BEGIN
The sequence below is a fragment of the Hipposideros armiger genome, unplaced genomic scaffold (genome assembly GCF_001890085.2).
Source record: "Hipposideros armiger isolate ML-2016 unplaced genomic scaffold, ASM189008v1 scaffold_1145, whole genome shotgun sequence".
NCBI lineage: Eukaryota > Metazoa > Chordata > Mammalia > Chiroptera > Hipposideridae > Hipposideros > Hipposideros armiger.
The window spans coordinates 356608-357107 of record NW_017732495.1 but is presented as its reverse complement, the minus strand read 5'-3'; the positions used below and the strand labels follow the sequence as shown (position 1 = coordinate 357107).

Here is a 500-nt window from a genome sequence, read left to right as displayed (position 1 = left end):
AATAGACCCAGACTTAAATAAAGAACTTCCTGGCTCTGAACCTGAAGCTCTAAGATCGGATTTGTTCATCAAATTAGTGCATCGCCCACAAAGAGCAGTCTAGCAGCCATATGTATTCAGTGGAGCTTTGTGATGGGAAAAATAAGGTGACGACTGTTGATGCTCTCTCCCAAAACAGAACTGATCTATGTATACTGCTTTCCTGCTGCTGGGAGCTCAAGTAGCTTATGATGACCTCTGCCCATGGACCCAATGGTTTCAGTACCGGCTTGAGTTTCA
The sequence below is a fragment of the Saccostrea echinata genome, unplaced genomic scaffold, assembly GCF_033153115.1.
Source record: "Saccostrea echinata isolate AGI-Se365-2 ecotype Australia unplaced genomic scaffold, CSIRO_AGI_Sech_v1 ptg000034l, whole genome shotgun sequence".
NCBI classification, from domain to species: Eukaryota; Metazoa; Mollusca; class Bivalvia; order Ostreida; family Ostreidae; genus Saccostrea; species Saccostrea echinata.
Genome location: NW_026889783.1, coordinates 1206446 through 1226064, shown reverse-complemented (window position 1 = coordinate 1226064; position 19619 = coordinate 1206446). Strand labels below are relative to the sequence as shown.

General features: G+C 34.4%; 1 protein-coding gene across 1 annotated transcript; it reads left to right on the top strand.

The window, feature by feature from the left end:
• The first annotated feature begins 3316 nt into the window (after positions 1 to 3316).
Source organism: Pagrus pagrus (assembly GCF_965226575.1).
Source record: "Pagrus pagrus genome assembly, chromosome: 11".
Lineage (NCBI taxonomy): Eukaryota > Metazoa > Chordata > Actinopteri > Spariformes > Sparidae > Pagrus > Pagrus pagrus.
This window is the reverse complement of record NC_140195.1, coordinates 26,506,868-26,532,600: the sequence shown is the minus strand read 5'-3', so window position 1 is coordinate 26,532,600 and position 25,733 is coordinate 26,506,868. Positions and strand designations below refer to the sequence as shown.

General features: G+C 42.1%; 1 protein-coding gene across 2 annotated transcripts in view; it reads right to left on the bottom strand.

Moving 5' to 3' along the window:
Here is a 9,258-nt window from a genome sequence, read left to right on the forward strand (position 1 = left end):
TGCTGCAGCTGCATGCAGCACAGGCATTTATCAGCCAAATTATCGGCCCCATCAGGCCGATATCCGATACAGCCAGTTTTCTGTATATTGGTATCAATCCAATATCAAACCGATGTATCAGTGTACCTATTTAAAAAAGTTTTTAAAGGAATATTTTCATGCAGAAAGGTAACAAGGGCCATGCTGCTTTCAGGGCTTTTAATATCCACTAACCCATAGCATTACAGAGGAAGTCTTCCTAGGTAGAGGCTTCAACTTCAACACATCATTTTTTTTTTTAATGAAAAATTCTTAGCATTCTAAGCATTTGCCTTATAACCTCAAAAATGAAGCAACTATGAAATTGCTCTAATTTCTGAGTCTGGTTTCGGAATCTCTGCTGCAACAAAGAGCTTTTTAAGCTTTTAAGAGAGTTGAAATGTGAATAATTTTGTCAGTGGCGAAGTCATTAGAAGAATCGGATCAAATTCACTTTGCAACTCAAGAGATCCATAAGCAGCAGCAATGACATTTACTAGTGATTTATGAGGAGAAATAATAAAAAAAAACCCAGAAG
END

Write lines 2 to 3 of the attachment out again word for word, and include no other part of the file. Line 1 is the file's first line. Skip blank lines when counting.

Source record: "Hipposideros armiger isolate ML-2016 unplaced genomic scaffold, ASM189008v1 scaffold_1145, whole genome shotgun sequence".
NCBI lineage: Eukaryota > Metazoa > Chordata > Mammalia > Chiroptera > Hipposideridae > Hipposideros > Hipposideros armiger.